Marisa Peryer

Yale men’s basketball returned to the John J. Lee Amphitheater Friday night, playing at home for the first time this season.

Other students joined the Bulldogs in restoring the game night spectacle. The Baker’s Dozen, a Yale a cappella group, performed the national anthem; cheerleaders patrolled the baseline; several members of the baseball team scanned game tickets; and students from around the College formed an active fan section that had grown to fill almost two-thirds of the amphitheater’s wooden bleachers by halftime.

The opponent Yale (2–0, 0–0 Ivy) faced — Division III school Oberlin (0–0, 0–0 NCAC), which played the game as an exhibition — may not have been as formidable as some of the Ivy League foes the Elis will welcome on weekends later this winter, but Friday night hoops were back nevertheless. 

Also returning to Lee Amphitheater was Yeomen head coach and former Yale guard Isaiah Cavaco ’01, entering his 14th season at Oberlin. His side’s 60 percent shooting from deep in the first half helped keep the game relevant before a 29–2 Eli run to start the second half ignited a period of constant scoring and sealed a big Yale win. All 14 active Elis saw the floor in both halves, and 13 logged points in the final box, led by 12 from forward Paul Atkinson ’21 and 11 from guard Azar Swain ’21.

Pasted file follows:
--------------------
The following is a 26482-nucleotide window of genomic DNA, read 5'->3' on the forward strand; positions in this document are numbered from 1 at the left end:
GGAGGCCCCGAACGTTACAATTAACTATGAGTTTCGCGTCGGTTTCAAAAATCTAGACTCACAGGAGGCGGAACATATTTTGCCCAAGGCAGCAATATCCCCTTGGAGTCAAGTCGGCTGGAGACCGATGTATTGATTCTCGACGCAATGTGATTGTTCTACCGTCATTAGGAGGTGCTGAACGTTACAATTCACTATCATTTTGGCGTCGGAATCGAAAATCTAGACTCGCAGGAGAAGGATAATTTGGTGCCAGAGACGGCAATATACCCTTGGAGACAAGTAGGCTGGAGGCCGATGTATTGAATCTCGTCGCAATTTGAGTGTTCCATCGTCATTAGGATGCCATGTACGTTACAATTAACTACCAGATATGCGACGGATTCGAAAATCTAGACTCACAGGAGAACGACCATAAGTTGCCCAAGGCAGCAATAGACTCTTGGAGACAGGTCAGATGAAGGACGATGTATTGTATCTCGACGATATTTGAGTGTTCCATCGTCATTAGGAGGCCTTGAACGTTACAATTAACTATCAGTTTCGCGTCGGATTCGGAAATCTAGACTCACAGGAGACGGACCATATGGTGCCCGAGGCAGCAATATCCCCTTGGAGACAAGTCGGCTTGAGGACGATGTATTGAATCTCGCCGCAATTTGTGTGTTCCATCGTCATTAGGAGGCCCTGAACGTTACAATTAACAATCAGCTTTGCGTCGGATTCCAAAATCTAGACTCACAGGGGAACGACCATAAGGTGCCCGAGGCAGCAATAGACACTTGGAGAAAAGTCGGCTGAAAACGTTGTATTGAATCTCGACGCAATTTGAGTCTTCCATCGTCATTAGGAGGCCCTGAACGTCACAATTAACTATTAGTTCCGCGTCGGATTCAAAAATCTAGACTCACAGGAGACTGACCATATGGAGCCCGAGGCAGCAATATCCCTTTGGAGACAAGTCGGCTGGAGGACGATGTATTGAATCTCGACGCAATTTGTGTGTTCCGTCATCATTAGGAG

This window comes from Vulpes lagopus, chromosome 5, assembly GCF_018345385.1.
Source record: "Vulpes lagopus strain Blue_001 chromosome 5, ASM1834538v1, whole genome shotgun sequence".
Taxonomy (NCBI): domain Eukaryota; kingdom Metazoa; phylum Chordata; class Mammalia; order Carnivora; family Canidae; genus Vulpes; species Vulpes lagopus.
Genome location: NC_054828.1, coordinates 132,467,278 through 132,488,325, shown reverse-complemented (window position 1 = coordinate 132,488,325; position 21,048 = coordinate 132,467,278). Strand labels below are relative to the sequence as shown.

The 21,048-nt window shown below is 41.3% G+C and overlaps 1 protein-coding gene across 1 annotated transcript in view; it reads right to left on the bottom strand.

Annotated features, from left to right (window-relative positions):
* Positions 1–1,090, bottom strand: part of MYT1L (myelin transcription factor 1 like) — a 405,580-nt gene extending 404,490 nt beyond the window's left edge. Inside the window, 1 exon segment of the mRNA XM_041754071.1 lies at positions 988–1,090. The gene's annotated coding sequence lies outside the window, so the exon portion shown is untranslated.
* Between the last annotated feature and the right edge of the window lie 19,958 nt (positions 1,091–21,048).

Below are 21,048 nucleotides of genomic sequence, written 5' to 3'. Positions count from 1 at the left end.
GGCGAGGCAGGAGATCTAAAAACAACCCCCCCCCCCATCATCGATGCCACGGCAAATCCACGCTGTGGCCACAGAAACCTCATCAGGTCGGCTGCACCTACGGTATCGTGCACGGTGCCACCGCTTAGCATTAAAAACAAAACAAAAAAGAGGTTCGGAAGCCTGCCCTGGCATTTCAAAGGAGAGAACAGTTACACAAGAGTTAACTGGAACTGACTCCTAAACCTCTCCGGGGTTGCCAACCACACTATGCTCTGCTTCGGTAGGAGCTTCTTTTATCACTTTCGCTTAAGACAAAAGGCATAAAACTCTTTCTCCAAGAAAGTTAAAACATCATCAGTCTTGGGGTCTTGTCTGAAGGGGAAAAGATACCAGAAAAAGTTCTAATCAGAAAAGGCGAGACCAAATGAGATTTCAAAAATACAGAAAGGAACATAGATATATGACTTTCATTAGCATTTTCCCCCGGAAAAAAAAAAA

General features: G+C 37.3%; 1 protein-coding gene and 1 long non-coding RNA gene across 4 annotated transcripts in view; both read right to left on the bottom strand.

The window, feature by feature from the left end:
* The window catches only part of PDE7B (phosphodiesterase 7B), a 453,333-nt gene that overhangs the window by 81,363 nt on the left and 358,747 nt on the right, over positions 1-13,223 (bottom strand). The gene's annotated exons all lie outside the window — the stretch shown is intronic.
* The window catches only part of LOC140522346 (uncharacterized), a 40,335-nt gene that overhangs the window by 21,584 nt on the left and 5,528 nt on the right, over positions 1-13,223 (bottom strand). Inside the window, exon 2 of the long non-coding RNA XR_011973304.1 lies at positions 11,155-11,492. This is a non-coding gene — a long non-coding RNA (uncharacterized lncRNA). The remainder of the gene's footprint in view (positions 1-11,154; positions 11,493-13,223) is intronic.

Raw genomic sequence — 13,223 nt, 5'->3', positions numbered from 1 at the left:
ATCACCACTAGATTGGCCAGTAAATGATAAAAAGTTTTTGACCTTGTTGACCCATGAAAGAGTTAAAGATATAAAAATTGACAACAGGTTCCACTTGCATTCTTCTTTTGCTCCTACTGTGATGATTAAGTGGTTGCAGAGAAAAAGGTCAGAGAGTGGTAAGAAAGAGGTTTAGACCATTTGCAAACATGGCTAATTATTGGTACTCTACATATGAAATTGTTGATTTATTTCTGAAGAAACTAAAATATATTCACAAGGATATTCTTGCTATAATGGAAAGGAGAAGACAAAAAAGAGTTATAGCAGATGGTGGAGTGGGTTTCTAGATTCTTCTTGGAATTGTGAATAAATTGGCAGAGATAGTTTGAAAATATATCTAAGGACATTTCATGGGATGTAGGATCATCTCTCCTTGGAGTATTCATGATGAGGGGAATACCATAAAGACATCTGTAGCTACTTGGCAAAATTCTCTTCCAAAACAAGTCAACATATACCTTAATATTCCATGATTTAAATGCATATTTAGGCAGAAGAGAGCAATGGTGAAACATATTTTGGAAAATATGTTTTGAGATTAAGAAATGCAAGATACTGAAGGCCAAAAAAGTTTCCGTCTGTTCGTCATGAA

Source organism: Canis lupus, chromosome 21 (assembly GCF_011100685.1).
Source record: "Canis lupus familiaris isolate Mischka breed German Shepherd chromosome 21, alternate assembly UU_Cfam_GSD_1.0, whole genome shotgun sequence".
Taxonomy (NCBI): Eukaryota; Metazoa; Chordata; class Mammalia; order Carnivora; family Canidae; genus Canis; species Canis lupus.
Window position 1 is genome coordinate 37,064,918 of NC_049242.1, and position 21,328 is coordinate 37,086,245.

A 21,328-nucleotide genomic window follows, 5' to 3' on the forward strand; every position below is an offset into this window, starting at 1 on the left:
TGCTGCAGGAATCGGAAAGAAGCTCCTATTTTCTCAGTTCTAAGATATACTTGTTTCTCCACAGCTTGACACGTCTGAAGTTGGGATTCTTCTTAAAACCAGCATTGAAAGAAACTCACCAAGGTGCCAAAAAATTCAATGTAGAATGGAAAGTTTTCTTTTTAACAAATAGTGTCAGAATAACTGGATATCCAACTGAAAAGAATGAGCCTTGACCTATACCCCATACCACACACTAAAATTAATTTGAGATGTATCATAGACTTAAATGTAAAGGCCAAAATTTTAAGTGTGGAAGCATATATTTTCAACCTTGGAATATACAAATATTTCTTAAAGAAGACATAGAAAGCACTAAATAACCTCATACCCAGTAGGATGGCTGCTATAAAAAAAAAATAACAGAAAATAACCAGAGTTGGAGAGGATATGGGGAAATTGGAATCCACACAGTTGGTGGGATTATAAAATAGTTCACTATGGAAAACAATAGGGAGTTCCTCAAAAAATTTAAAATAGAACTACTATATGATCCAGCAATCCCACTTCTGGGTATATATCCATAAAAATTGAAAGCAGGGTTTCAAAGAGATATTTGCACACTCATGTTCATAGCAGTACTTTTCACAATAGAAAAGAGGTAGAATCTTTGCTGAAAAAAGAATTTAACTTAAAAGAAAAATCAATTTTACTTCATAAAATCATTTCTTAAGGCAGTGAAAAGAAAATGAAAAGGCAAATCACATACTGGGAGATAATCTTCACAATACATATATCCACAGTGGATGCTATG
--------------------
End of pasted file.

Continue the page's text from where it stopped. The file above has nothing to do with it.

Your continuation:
Yale head coach James Jones involved his entire roster throughout the game.

“The nervousness some of the guys felt, especially in the first half — I wanted to give them some rope to see what it’s like to be involved in that,” Jones said. “It wasn’t always pretty out there, but it was giving guys the opportunity. The thing I liked the most about the game was the start of the second half by the first team. After sitting down for at least half of [the first half], they came out and, with a roar, really took control of the game. I just liked the way they played — we had six assists in the first half, and we ended up with 22 for the game… it’s fun to watch when we do that.”

Cavaco played under Jones for two seasons, and the Yale coach said he was a high-IQ player who would improve those on the floor around him, comparing him to current captain and starting guard Eric Monroe ’20. Knee issues limited Cavaco to only five games as a junior, but he played 27 games under Jones in his final season, starting 15 of them. Current Yale assistant coach Justin Simon ’04 was a first-year on that team as well, appearing in 12 games.

Cavaco works the Yale basketball camp every summer, driving in twice a year to help out, and Jones still knows him well — they embraced post-game and bumped fists when walking out to start the second half. The duo has coached together — Cavaco served a stint as a Yale assistant in the early 2000s — and also against one another. Oberlin last visited New Haven in January 2013 for a non-conference game, a match that Yale won in an even grander fashion, 104–39.

“He’s been a really good friend of our program, and he’s a big supporter of us, so it’s always good to see him,” Jones said. “It’s nice to see his team and what he’s been able to do with his program … The 13 wins that [Oberlin] had last year and the nine wins they had in the conference were the most they’ve had in 35 years, so he’s done a great job at building that program, and it’s a very difficult spot to win in. He’s done a Yeoman’s job at it.”